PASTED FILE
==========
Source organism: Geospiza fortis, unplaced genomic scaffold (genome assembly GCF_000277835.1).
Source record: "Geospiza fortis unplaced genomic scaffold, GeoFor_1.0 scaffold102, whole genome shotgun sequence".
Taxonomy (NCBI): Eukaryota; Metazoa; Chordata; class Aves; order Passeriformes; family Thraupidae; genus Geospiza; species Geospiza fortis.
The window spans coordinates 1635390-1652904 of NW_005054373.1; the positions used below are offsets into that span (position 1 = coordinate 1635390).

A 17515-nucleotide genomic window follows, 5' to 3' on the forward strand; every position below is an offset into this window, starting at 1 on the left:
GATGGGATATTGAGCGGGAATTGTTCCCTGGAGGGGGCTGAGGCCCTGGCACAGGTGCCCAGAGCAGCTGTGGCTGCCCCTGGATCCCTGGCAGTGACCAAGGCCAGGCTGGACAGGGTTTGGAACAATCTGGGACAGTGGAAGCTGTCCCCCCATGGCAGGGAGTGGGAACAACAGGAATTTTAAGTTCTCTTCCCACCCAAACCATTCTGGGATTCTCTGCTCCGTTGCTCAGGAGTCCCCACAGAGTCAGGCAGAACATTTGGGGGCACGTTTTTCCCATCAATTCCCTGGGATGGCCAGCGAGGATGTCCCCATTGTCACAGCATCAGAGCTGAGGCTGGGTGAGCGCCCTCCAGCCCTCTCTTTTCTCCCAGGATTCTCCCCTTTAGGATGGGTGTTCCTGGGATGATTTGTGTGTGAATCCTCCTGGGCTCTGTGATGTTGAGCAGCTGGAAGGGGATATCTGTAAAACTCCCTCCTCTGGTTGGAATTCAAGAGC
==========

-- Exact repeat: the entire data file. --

Source organism: Geospiza fortis, unplaced genomic scaffold (genome assembly GCF_000277835.1).
Source record: "Geospiza fortis unplaced genomic scaffold, GeoFor_1.0 scaffold102, whole genome shotgun sequence".
Taxonomy (NCBI): Eukaryota; Metazoa; Chordata; class Aves; order Passeriformes; family Thraupidae; genus Geospiza; species Geospiza fortis.
The window spans coordinates 1635390-1652904 of NW_005054373.1; the positions used below are offsets into that span (position 1 = coordinate 1635390).

A 17515-nucleotide genomic window follows, 5' to 3' on the forward strand; every position below is an offset into this window, starting at 1 on the left:
GATGGGATATTGAGCGGGAATTGTTCCCTGGAGGGGGCTGAGGCCCTGGCACAGGTGCCCAGAGCAGCTGTGGCTGCCCCTGGATCCCTGGCAGTGACCAAGGCCAGGCTGGACAGGGTTTGGAACAATCTGGGACAGTGGAAGCTGTCCCCCCATGGCAGGGAGTGGGAACAACAGGAATTTTAAGTTCTCTTCCCACCCAAACCATTCTGGGATTCTCTGCTCCGTTGCTCAGGAGTCCCCACAGAGTCAGGCAGAACATTTGGGGGCACGTTTTTCCCATCAATTCCCTGGGATGGCCAGCGAGGATGTCCCCATTGTCACAGCATCAGAGCTGAGGCTGGGTGAGCGCCCTCCAGCCCTCTCTTTTCTCCCAGGATTCTCCCCTTTAGGATGGGTGTTCCTGGGATGATTTGTGTGTGAATCCTCCTGGGCTCTGTGATGTTGAGCAGCTGGAAGGGGATATCTGTAAAACTCCCTCCTCTGGTTGGAATTCAAGAGC